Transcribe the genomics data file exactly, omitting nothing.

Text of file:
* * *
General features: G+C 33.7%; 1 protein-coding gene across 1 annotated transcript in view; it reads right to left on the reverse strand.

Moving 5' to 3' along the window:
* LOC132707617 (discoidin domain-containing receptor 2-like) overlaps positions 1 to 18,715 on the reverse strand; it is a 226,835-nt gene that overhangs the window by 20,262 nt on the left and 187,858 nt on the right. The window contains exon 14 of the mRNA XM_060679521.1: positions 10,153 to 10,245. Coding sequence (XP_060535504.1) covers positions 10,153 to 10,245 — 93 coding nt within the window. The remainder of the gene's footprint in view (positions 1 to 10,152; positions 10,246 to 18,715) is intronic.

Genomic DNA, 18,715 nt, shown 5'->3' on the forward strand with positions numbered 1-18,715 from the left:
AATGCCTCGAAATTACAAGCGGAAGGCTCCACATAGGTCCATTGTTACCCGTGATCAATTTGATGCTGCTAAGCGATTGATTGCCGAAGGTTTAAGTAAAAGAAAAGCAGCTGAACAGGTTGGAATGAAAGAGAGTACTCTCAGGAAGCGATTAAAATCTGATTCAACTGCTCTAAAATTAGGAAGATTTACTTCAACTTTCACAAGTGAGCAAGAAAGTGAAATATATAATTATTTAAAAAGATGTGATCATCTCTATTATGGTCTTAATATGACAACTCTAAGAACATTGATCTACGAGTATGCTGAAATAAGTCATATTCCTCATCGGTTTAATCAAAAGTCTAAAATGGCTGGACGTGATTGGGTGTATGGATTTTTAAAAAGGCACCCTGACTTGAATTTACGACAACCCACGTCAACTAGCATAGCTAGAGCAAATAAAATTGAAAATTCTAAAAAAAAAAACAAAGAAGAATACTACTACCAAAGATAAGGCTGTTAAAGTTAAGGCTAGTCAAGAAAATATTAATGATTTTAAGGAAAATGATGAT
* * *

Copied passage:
General features: G+C 33.7%; 1 protein-coding gene across 1 annotated transcript in view; it reads right to left on the reverse strand.

Moving 5' to 3' along the window:
* LOC132707617 (discoidin domain-containing receptor 2-like) overlaps positions 1 to 18,715 on the reverse strand; it is a 226,835-nt gene that overhangs the window by 20,262 nt on the left and 187,858 nt on the right. The window contains exon 14 of the mRNA XM_060679521.1: positions 10,153 to 10,245. Coding sequence (XP_060535504.1) covers positions 10,153 to 10,245 — 93 coding nt within the window. The remainder of the gene's footprint in view (positions 1 to 10,152; positions 10,246 to 18,715) is intronic.

Genomic DNA, 18,715 nt, shown 5'->3' on the forward strand with positions numbered 1-18,715 from the left:
AATGCCTCGAAATTACAAGCGGAAGGCTCCACATAGGTCCATTGTTACCCGTGATCAATTTGATGCTGCTAAGCGATTGATTGCCGAAGGTTTAAGTAAAAGAAAAGCAGCTGAACAGGTTGGAATGAAAGAGAGTACTCTCAGGAAGCGATTAAAATCTGATTCAACTGCTCTAAAATTAGGAAGATTTACTTCAACTTTCACAAGTGAGCAAGAAAGTGAAATATATAATTATTTAAAAAGATGTGATCATCTCTATTATGGTCTTAATATGACAACTCTAAGAACATTGATCTACGAGTATGCTGAAATAAGTCATATTCCTCATCGGTTTAATCAAAAGTCTAAAATGGCTGGACGTGATTGGGTGTATGGATTTTTAAAAAGGCACCCTGACTTGAATTTACGACAACCCACGTCAACTAGCATAGCTAGAGCAAATAAAATTGAAAATTCTAAAAAAAAAAACAAAGAAGAATACTACTACCAAAGATAAGGCTGTTAAAGTTAAGGCTAGTCAAGAAAATATTAATGATTTTAAGGAAAATGATGAT